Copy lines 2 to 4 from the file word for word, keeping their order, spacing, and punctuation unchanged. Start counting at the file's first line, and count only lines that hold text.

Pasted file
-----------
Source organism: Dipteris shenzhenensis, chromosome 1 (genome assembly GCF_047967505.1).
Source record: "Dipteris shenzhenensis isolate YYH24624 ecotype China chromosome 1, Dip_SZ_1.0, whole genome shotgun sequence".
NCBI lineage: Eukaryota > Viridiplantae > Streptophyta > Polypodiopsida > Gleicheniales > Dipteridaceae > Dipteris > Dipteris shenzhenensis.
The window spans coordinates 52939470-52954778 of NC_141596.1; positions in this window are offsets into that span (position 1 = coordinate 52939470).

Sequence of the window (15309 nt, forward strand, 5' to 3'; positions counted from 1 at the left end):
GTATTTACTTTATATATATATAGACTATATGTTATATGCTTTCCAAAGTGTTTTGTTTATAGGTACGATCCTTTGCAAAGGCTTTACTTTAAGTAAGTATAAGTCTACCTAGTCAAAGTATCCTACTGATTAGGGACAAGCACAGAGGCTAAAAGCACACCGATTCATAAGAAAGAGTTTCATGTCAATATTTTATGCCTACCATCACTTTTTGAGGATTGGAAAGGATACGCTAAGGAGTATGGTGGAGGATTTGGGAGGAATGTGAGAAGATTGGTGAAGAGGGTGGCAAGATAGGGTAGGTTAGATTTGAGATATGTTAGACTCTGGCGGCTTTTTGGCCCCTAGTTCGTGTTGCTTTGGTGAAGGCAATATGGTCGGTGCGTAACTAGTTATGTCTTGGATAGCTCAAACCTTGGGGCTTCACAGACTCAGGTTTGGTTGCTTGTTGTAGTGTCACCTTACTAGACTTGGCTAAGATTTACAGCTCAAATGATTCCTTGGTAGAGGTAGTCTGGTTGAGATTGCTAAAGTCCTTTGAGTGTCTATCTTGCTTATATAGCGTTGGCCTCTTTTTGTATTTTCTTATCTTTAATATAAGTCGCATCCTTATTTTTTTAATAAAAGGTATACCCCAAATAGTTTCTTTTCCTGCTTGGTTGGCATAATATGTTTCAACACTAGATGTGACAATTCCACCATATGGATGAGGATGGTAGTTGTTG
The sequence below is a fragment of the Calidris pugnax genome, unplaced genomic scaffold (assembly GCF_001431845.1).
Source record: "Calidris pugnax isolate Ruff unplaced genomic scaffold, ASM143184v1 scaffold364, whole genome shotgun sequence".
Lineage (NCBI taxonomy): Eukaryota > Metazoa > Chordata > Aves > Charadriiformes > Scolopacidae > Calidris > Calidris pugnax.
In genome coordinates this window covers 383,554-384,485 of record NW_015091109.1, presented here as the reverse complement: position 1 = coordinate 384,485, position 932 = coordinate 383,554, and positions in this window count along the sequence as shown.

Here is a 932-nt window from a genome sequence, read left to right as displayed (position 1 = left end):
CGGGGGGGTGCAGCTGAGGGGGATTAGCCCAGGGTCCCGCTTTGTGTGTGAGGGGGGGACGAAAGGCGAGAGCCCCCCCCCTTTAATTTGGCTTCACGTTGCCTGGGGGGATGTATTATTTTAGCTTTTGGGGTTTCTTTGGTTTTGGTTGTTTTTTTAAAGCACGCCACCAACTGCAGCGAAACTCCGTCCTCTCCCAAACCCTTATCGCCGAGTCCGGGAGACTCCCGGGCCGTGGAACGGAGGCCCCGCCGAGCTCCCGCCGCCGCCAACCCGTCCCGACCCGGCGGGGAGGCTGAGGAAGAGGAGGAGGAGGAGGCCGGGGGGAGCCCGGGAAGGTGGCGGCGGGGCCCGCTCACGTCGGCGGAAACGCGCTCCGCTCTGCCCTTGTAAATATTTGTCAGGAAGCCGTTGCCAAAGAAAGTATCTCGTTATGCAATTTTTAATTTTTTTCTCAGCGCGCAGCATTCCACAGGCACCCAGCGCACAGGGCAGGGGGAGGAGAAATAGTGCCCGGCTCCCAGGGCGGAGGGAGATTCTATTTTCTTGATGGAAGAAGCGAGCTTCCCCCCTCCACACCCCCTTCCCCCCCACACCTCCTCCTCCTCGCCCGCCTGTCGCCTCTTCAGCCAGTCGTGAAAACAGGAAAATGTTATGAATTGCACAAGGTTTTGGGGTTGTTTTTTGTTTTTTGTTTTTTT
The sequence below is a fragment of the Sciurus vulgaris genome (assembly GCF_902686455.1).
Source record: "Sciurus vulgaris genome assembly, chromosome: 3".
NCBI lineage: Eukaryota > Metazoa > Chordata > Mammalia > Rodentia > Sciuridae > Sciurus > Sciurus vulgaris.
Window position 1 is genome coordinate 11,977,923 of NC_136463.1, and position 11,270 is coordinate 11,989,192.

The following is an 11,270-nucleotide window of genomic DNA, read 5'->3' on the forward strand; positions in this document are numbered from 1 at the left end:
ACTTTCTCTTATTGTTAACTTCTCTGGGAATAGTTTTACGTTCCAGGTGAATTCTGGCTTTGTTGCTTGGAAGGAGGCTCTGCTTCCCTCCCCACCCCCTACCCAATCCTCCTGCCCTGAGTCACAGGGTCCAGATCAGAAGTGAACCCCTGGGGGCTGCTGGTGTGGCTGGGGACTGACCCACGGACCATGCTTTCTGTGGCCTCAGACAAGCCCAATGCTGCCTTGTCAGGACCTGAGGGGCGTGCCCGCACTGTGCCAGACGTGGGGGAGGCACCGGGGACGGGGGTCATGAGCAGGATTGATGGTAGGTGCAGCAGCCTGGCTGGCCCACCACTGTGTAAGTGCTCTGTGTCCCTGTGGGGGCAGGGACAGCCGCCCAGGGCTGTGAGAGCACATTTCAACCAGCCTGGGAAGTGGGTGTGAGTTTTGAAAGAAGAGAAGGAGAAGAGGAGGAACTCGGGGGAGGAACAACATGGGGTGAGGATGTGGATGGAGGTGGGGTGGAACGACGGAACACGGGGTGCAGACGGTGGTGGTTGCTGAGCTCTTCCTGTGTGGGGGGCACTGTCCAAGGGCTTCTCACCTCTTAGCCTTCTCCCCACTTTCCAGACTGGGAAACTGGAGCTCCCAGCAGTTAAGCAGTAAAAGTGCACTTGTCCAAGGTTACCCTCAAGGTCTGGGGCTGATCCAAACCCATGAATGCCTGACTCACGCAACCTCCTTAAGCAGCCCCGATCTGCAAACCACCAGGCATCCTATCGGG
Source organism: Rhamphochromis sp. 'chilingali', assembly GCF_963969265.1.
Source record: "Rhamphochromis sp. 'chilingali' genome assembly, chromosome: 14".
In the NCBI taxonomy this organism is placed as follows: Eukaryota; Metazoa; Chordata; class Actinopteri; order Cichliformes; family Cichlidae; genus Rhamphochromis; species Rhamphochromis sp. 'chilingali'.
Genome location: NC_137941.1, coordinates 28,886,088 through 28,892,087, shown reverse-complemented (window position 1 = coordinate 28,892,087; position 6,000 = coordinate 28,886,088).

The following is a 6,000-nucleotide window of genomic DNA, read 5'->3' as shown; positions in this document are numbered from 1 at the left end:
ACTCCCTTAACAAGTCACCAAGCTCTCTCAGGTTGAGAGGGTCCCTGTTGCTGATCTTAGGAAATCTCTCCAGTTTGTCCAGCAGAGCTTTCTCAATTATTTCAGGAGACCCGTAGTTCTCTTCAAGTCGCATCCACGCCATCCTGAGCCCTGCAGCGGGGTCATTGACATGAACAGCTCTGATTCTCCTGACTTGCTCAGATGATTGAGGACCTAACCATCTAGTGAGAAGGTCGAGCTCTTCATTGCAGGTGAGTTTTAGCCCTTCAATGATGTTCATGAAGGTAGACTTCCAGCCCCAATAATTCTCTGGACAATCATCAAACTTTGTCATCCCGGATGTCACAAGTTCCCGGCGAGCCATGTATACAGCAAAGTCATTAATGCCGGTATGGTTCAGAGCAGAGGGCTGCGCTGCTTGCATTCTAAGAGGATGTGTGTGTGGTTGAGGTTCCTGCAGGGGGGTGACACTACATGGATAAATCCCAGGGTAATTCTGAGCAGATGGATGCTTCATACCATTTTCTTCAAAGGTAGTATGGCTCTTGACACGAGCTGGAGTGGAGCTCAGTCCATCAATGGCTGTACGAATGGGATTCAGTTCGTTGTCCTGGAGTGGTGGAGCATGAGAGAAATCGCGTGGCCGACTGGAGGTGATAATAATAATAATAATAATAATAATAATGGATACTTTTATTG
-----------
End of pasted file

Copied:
Source record: "Dipteris shenzhenensis isolate YYH24624 ecotype China chromosome 1, Dip_SZ_1.0, whole genome shotgun sequence".
NCBI lineage: Eukaryota > Viridiplantae > Streptophyta > Polypodiopsida > Gleicheniales > Dipteridaceae > Dipteris > Dipteris shenzhenensis.
The window spans coordinates 52939470-52954778 of NC_141596.1; positions in this window are offsets into that span (position 1 = coordinate 52939470).